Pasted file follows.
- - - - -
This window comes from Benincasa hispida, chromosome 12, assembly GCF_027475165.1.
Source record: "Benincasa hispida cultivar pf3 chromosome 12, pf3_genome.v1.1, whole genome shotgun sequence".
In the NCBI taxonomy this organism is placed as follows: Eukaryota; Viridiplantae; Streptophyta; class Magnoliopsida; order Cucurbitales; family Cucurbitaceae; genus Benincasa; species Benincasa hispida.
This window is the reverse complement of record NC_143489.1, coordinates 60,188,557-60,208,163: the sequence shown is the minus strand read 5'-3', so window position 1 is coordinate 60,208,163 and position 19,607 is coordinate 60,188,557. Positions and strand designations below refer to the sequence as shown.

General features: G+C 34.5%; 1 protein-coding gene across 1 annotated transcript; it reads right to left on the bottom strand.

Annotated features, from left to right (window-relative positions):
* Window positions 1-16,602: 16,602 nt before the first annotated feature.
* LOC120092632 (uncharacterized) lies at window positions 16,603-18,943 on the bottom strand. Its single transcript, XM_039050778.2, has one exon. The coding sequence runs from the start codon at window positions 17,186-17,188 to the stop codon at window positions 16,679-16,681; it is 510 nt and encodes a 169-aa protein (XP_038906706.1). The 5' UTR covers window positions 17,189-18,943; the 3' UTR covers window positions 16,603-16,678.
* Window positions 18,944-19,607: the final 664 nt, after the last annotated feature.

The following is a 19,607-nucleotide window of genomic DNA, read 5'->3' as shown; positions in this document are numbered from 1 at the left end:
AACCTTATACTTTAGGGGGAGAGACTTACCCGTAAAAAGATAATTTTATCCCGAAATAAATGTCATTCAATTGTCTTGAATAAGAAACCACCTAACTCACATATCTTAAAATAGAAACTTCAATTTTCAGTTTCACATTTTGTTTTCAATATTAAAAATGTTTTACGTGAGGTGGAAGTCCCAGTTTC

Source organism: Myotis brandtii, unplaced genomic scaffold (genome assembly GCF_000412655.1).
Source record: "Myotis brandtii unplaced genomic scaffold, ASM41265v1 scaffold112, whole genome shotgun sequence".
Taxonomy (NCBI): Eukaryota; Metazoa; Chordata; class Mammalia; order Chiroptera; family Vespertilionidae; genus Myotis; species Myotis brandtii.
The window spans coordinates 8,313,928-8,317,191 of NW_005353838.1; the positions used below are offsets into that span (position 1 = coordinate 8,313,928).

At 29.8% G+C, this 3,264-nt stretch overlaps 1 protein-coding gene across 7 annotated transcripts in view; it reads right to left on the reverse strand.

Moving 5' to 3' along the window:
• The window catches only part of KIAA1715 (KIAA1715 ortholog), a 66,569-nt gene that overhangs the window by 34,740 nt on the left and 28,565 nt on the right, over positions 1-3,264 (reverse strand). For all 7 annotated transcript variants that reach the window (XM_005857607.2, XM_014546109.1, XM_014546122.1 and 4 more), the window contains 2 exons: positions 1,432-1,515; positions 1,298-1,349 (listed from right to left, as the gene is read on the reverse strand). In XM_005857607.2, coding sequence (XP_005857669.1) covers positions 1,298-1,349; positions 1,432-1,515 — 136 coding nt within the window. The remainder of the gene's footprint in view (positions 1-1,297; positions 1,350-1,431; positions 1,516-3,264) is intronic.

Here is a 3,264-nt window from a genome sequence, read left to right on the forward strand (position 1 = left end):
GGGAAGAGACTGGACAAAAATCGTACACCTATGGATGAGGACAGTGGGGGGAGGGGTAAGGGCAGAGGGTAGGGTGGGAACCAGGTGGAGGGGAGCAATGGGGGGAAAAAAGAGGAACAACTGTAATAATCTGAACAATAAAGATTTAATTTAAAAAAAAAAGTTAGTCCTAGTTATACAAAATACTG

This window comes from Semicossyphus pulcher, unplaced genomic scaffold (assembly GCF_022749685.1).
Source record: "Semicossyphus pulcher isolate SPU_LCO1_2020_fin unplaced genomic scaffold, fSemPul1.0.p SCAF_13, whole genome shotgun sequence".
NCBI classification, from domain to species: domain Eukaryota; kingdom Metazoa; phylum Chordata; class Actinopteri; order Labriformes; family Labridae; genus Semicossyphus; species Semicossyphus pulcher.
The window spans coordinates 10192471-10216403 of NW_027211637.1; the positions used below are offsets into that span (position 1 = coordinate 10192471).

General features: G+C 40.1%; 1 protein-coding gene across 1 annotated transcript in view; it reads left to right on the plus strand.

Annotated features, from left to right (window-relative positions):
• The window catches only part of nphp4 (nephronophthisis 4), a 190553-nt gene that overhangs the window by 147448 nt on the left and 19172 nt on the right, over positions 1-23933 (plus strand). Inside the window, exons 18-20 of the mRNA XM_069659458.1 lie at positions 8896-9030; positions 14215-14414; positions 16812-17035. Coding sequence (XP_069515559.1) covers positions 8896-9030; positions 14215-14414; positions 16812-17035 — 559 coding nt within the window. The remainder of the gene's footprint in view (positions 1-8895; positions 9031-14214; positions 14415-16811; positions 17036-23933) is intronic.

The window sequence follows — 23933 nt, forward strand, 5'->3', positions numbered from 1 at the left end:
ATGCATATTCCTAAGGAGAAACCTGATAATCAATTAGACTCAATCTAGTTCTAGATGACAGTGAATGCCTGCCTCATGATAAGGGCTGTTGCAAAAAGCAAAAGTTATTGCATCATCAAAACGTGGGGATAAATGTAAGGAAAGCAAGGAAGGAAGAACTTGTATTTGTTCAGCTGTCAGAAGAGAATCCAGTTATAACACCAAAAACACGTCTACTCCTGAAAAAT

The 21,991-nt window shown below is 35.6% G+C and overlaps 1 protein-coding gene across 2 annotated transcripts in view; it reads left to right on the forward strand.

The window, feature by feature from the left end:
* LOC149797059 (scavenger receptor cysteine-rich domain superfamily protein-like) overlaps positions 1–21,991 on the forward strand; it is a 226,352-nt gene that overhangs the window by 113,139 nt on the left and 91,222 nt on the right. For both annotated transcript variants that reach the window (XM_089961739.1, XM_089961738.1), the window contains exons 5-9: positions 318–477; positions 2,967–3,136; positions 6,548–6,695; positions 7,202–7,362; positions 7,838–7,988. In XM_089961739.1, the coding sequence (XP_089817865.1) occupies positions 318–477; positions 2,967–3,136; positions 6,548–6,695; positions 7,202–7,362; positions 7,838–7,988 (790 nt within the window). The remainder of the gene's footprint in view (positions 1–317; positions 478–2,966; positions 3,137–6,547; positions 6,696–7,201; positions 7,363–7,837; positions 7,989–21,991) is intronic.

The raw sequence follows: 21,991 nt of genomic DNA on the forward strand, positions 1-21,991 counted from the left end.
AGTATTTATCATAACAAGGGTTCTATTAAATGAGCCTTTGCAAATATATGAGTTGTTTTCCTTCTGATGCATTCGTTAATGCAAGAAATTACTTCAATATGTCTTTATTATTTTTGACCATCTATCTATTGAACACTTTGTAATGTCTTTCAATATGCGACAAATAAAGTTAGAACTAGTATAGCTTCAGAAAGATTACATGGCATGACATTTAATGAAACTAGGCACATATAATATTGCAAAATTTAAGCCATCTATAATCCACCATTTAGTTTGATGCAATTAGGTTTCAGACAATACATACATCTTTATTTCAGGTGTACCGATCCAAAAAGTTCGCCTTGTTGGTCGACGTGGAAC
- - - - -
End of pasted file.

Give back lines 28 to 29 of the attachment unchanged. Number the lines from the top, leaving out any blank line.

The window sequence follows — 23933 nt, forward strand, 5'->3', positions numbered from 1 at the left end:
ATGCATATTCCTAAGGAGAAACCTGATAATCAATTAGACTCAATCTAGTTCTAGATGACAGTGAATGCCTGCCTCATGATAAGGGCTGTTGCAAAAAGCAAAAGTTATTGCATCATCAAAACGTGGGGATAAATGTAAGGAAAGCAAGGAAGGAAGAACTTGTATTTGTTCAGCTGTCAGAAGAGAATCCAGTTATAACACCAAAAACACGTCTACTCCTGAAAAAT